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-   -   Whip cream with my iSi dispenser - question about my HWC and whipping (http://www.lowcarbfriends.com/bbs/low-carb-recipe-help-suggestions/821187-whip-cream-my-isi-dispenser-question-about-my-hwc-whipping.html)

Python49 01-19-2014 02:02 PM

Whip cream with my iSi dispenser - question about my HWC and whipping
Hey guys,

Can someone help me figure out what the problem here might be. I used two different creams for making my whip cream and one of them came out pretty good, albeit a bit firmer and thicker than I think whip cream is usually supposed to be, while the second one couldn't hold it's shape long enough to even get a picture taken before melting essentially.

The first one is a "whipping cream" with the following info on the carton:


This one has 30.1g total fat with 22.8g total being saturated.

Second one is a "dessert cream" with the following info on carton:


This one says it has more total fat of 30.7g, but 20.6g being from saturated. This one can't hold it's form at all. It also comes out a bit more liquidy and wet looking.

My question is if the difference in saturated fats is big enough to warrant the difference in cream? Or are there ingredients in a "whipping cream" that don't turn up in a regular dessert cream? I read that it's supposed to simply be about the fat content and HWC can make whip cream just the same as whipping cream. But if that's the case, I'm not understanding why the 2nd one doesn't work but the first one does.

I live in a third world country so maybe it's possible that the information on the 2nd one isn't accurate? Assuming both cartons had accurate info I wouldn't expect the difference in the whipped cream between the two to be so profound.

SkeeterN 01-19-2014 03:23 PM

The first one has some strange looking ingredients for heavy cream. I am not sure about them. Do they mix well with a mixer?

snowangel9 01-19-2014 07:13 PM

Umm.... Wow. Way too many ingredients for me for heavy whipping cream. It should just be one or two ingredients. Don't know why you are having the problem though. Just plain hwc in my isi works just fine.

Python49 01-20-2014 06:37 AM

The first one makes very nice whipped cream whereas the second one can't hold any form or structure and melts in my hand within seconds. But both seem to have about the same fat %, so I don't understand? I can't really just buy standard hwc because I'm living in a third world country and these are the options they import here. First one is from Denmark I believe and second one is from South Africa I think. Does the fact that the second one falls apart in my hand indicate that it's fat content is not high enough basically? Even though both have same fat % (although first one has 2g more of saturated fats)?

Python49 01-20-2014 06:45 AM

The first one by the way pours like normal HWC yes and seems normal.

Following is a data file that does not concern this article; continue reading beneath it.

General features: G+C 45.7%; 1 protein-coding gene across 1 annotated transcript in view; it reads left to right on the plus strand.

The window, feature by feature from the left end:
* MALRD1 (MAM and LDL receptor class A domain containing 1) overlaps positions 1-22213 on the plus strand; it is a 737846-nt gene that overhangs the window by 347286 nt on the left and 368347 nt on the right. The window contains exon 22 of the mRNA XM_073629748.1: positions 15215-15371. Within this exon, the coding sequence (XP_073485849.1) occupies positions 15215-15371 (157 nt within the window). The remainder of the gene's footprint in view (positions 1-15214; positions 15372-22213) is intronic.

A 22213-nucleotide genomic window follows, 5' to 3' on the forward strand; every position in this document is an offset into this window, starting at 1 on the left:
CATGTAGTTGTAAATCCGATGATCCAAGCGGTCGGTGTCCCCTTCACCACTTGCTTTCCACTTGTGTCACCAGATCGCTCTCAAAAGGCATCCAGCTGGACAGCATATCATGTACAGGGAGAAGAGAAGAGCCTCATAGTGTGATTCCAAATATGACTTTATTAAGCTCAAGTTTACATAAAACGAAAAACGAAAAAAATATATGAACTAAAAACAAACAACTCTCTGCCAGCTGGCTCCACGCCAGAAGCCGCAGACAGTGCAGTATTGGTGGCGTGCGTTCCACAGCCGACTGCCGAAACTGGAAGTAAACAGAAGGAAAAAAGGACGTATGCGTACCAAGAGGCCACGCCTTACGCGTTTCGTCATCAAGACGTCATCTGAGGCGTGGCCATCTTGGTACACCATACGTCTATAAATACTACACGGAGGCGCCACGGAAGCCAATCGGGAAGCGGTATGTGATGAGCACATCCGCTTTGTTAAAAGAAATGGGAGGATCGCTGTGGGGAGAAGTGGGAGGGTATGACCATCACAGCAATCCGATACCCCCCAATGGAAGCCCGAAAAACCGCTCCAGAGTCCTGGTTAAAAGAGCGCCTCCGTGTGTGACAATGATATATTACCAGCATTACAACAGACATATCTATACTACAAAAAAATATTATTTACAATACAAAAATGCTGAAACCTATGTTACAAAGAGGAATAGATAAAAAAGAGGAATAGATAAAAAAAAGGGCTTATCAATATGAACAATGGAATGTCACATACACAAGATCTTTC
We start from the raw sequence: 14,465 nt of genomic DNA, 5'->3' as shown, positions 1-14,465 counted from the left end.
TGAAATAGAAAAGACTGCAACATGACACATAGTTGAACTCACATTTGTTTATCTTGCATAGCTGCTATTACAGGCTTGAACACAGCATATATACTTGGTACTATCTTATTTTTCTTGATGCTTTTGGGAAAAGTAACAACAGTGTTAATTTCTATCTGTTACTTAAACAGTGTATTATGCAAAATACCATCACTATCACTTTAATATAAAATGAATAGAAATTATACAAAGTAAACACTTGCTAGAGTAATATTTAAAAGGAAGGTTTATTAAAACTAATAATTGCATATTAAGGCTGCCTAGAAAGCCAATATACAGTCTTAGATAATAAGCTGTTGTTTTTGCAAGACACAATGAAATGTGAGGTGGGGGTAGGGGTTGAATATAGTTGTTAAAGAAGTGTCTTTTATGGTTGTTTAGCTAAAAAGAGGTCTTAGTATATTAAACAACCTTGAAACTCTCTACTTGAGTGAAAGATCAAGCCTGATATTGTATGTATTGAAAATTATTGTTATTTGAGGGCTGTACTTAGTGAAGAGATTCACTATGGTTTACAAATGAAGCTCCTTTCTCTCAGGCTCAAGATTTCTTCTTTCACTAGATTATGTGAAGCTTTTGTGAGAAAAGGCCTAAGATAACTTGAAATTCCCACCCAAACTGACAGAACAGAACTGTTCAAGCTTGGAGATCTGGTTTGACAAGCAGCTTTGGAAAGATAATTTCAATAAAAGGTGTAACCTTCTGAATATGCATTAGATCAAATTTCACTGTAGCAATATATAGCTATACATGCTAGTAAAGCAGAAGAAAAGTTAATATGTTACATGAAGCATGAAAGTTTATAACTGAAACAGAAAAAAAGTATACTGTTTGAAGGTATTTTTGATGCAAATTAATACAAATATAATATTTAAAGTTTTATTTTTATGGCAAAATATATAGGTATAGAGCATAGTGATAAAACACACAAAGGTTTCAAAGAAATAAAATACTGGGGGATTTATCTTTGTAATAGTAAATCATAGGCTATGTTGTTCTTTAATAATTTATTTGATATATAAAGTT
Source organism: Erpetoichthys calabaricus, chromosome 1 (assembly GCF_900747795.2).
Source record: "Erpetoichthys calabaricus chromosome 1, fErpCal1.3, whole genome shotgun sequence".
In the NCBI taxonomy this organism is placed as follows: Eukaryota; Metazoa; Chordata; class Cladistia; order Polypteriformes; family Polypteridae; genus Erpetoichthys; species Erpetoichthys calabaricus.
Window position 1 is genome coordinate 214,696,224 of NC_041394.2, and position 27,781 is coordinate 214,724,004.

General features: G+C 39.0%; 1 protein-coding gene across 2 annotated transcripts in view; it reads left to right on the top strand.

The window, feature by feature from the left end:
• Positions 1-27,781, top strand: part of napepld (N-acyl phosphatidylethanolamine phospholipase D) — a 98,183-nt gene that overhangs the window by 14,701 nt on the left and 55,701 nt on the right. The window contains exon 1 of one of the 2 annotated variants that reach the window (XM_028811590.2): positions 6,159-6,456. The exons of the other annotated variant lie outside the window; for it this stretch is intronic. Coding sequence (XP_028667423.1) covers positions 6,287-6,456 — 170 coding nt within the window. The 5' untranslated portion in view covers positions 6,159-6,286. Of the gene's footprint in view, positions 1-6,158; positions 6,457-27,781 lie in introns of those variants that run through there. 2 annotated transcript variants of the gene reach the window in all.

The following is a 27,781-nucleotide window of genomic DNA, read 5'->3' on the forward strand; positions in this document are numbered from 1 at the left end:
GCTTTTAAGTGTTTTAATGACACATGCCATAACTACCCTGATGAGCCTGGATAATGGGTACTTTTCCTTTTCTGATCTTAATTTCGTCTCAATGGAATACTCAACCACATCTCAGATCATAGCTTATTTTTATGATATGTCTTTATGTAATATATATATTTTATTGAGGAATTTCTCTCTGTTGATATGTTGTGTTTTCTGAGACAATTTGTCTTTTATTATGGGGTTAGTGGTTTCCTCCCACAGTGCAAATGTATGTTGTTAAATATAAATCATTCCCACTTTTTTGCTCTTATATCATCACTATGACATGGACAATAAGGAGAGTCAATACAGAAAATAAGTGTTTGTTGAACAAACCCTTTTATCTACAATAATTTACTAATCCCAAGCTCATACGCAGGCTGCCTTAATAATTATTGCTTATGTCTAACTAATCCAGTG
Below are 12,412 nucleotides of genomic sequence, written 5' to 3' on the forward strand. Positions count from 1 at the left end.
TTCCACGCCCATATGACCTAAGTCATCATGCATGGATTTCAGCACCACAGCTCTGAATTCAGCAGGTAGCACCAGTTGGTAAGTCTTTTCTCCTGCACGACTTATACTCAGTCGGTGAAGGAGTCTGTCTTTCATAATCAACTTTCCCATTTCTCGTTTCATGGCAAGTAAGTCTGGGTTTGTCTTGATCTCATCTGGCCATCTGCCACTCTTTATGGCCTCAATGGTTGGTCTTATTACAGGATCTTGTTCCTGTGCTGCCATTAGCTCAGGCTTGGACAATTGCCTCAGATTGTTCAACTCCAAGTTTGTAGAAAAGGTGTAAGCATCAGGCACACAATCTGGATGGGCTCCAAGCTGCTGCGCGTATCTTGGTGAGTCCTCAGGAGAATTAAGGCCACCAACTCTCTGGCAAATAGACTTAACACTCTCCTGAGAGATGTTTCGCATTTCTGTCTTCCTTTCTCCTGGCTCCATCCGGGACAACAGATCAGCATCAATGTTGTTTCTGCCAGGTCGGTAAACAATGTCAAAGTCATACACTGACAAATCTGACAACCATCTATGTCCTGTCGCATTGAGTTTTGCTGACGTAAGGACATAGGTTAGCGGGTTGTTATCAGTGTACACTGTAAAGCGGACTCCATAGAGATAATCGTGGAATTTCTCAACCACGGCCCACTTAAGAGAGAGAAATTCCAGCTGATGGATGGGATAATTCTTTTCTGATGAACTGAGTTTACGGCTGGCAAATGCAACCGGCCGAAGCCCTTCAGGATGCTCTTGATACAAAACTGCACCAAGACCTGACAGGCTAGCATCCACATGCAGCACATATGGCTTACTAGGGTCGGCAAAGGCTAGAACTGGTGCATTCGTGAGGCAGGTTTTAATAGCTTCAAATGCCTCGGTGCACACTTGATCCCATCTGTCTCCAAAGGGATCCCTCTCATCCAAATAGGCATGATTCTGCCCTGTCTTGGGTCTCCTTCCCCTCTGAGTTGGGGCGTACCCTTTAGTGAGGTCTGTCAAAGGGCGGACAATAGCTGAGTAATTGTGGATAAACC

SkeeterN 01-20-2014 08:08 AM

Do you not have access to just heavy cream by itself? Or only canned types of milk?

Mistizoom 01-20-2014 08:21 AM

I think the first one is holding together becuase of the myriad of stabilizers already in there. The second one looks more like real cream, without too much added junk (it does says stabilizers, but obviously not much detail), but if it is canned that may be why it isn't working. Have you tried whipping the second one by another method to see if it makes a difference, such as with a hand mixer? I guess my question is if it is a problem with the iSi for the second one or if it just won't whip no matter what. If the second one doesn't work, you have to decide for yourself if the carbs and other ingredients in the first one are worth it to you to be able to eat whipped cream. Personally I don't think I would eat it, but I live where there is ready access to real heavy whipping cream without added stuff.

Python49 01-20-2014 05:39 PM

Yeah there's no access to regular heavy cream by itself here that I've come across thus far, perhaps because all the cream is imported and processed with UHT and put into a carton that allows it to have long shelf life before opening.

The second one isn't canned, they both are in a carton that is the same. I have not tried whipping it without the isi dispenser. Question though, is normal whipping cream supposed to just be the same as HWC just with a lower fat content and no additives? Or is whipping cream supposed to have some stabilizers in it to help support it's whipped cream structure? Perhaps that could explain why the first one has good form but the second one falls apart.

The first one is a "whipping cream" as far as how it's labeled, and the second one is just labeled as a dessert cream. So perhaps they add certain ingredients to the first one to allow it to be whipped even though the fat content is still the same? Or does the "whippability" of a cream merely depend on the fat content only?

Here's a third one that is also a "whipping cream" that whips pretty good:

Python49 01-20-2014 05:40 PM

Another question I had was if the thickness/firmness of the whipped cream was a bit too firm, can you possibly add water to the mixture to thin it out some?

Mistizoom 01-20-2014 07:41 PM

If the third one whips that looks like the best option to me. I don't know if adding water to the first one would work. It would dilute everything, I don't necessarily think it would make the final end product less stiff, but you could try and see.

Brendajm 01-22-2014 05:15 AM

Does the ISO whipper whip almond milk? I need to keep dairy very limited.

rosethorns 01-22-2014 07:21 AM

It whips up coconut milk I'm not sure about almond milk.

dizneegirl 01-22-2014 08:02 PM

Python - that third option is the closest to what we call Heavy Whipping Cream, and would be what I'd use in my ISI whipper.

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